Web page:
Estate Planning (Portfolio 800)


William Streng

Professor of Law

University of Houston Law Center

At a glance

I. Introduction
II. Inventory of the Client's Assets and Objectives
III. Preliminary Estate Planning Considerations
IV. The Basic Federal Transfer Tax and Income Tax Structure
V. Fundamental Testamentary Planning
VI. Lifetime Asset Transfers
VII. Intrafamily Transfer Alternatives to Gifts
VIII. Generation-Skipping Transfers
IX. Special Nonprobate Planning Situations
X. Special Business Planning Situations
XI. Special Executive Compensation/Deferred Benefits Estate Planning
XII. Post-Mortem Estate Planning
XIII. Estate Planner-Client Relationship


Bloomberg Tax Portfolio, Estate Planning, No. 800, is designed as an authoritative and practical working tool for attorneys, accountants, and others involved in estate planning practice. The basic estate, gift, and trust planning concepts are presented in a descriptive and conveniently accessible form. The topics treated include: the development by the advisor of an estate planning strategy for the client; fundamentals of the federal transfer tax system and related federal income tax rules; lifetime donative asset transfers; gratuitous property transfers at death; generation-skipping transfers; special property transfer planning considerations (e.g., community property, life insurance, charitable transfers, closely held corporations); and post-mortem planning. Other Portfolios in the Bloomberg Tax Estates, Gifts, and Trusts series provide detailed coverage of the various specific planning topics surveyed in this Portfolio. These Portfolios are identified at appropriate locations in the text of this Portfolio.

Effective estate planning (particularly, the federal tax planning component) enables a person to make both lifetime and testamentary transfers of assets to that person's beneficiaries of choice and, in the process, conserve wealth for those recipients (often family members). Various methods may be employed to both (i) achieve the estate planning client's objectives regarding the completion of these transfers and the port-mortem management and disposition of the property, and (ii) minimize income, gift and estate tax liabilities on the asset transfers. Effective estate planning, however, requires a working knowledge of both the federal and state tax rules (income, estate, and gift) and the non-tax reasons for using traditional wealth shifting mechanisms such as wills, trusts, gifts and powers of appointment. Therefore, a familiarity with various state property, trust and business laws is also essential for the estate planner. This Portfolio provides the practitioner with an overview of the estate planning concepts necessary in advising clients concerning these several elements of wealth transfer planning.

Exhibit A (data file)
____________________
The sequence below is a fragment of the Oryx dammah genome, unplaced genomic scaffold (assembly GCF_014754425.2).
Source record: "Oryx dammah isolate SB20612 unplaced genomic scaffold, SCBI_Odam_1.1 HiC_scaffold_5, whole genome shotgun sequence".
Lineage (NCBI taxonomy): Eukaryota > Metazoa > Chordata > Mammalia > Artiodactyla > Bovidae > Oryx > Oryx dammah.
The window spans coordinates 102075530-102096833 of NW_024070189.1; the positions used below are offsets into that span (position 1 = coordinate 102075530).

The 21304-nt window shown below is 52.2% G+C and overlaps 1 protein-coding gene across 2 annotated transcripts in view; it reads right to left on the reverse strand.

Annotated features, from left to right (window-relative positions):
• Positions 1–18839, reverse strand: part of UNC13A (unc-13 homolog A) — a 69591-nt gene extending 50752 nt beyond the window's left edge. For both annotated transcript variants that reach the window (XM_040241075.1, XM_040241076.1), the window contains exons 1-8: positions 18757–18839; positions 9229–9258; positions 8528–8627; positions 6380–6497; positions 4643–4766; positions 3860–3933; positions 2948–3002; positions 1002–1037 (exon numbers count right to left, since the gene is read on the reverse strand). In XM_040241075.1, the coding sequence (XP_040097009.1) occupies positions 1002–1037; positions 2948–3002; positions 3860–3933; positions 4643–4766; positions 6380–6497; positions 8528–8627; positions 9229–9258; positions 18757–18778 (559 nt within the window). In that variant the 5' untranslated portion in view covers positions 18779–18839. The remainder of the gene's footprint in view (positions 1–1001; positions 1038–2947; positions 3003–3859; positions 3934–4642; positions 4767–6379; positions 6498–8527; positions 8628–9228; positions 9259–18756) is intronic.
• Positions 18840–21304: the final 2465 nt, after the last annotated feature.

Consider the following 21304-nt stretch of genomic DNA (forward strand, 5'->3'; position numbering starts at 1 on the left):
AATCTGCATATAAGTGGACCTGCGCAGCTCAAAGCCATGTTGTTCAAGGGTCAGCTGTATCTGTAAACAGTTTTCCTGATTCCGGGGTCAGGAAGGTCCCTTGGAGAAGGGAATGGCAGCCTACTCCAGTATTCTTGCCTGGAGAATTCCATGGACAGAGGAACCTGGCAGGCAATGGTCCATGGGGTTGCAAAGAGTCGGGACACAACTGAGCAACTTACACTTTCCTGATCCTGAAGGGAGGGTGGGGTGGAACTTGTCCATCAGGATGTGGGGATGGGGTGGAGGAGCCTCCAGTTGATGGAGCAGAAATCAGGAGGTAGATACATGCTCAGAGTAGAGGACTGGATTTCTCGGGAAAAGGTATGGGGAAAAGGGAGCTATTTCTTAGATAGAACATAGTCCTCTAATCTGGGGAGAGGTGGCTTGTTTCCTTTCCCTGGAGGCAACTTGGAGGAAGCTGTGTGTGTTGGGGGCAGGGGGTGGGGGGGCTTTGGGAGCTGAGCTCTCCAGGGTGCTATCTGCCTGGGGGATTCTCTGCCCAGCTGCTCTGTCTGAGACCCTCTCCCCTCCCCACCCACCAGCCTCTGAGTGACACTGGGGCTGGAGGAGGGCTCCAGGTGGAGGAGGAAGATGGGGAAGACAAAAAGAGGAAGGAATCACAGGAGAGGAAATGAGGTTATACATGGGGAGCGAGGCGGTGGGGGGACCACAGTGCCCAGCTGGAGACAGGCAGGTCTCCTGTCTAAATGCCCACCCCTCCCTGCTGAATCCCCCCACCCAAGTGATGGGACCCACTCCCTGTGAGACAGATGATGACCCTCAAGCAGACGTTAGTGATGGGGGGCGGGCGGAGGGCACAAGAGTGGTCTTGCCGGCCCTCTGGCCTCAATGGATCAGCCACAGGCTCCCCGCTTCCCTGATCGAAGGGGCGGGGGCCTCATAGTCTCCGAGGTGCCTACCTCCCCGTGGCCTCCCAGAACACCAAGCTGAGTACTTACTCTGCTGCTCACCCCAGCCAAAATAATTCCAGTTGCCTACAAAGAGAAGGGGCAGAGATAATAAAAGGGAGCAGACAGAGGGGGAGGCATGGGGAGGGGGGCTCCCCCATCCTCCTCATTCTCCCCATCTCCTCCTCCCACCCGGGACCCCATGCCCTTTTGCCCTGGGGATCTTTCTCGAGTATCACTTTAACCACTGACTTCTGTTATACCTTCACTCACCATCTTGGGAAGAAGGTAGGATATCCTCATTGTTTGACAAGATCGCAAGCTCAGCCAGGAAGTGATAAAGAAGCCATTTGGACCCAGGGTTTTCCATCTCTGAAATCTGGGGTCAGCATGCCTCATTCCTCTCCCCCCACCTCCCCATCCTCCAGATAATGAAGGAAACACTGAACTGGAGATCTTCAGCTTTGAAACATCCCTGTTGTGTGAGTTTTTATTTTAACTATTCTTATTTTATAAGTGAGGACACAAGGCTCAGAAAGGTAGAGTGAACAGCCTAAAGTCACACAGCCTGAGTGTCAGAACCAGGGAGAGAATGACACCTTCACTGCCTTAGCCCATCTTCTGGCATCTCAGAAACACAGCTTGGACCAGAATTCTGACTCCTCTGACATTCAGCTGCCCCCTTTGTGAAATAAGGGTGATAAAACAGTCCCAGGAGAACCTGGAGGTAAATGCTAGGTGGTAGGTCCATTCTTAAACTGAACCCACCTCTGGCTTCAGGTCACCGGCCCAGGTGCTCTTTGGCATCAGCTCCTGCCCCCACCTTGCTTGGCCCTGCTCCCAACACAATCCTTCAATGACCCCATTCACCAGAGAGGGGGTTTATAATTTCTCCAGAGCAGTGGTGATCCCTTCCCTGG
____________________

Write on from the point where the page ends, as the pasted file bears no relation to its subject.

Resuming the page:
The federal transfer tax planning discussed in this Portfolio is primarily focused on the period beginning with the year 2013 and thereafter. After a decade of uncertainty, in 2013, Congress finally made permanent many of the estate, gift and generation-skipping transfer tax changes that were enacted in 2001 and 2010.

This Portfolio may be cited as Streng, 800 T.M., Estate Planning.

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